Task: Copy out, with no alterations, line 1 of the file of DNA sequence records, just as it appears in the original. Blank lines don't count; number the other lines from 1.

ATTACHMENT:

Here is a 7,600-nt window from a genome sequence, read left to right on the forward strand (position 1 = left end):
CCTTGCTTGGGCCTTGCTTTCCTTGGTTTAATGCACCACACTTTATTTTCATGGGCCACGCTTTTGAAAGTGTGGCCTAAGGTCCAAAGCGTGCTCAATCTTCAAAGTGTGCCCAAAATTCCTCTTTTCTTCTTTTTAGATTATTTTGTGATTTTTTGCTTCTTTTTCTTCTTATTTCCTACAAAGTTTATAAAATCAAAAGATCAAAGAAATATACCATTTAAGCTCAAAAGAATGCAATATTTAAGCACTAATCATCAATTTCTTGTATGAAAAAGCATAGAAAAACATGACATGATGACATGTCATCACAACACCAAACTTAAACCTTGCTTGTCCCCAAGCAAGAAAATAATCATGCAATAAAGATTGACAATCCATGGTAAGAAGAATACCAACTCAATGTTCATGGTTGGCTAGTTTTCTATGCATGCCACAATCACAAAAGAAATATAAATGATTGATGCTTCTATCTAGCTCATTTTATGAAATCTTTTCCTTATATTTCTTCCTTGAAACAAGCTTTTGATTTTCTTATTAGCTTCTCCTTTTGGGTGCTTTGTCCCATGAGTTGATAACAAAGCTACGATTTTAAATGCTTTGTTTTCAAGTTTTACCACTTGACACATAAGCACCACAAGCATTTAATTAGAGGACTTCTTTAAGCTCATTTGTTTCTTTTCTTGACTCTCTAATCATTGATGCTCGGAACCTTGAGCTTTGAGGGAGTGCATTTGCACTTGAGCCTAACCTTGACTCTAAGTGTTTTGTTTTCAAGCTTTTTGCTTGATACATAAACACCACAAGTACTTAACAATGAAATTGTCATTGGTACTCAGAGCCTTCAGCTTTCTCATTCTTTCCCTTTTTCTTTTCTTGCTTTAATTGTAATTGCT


Here is a 7,600-nt window from a genome sequence, read left to right on the forward strand (position 1 = left end):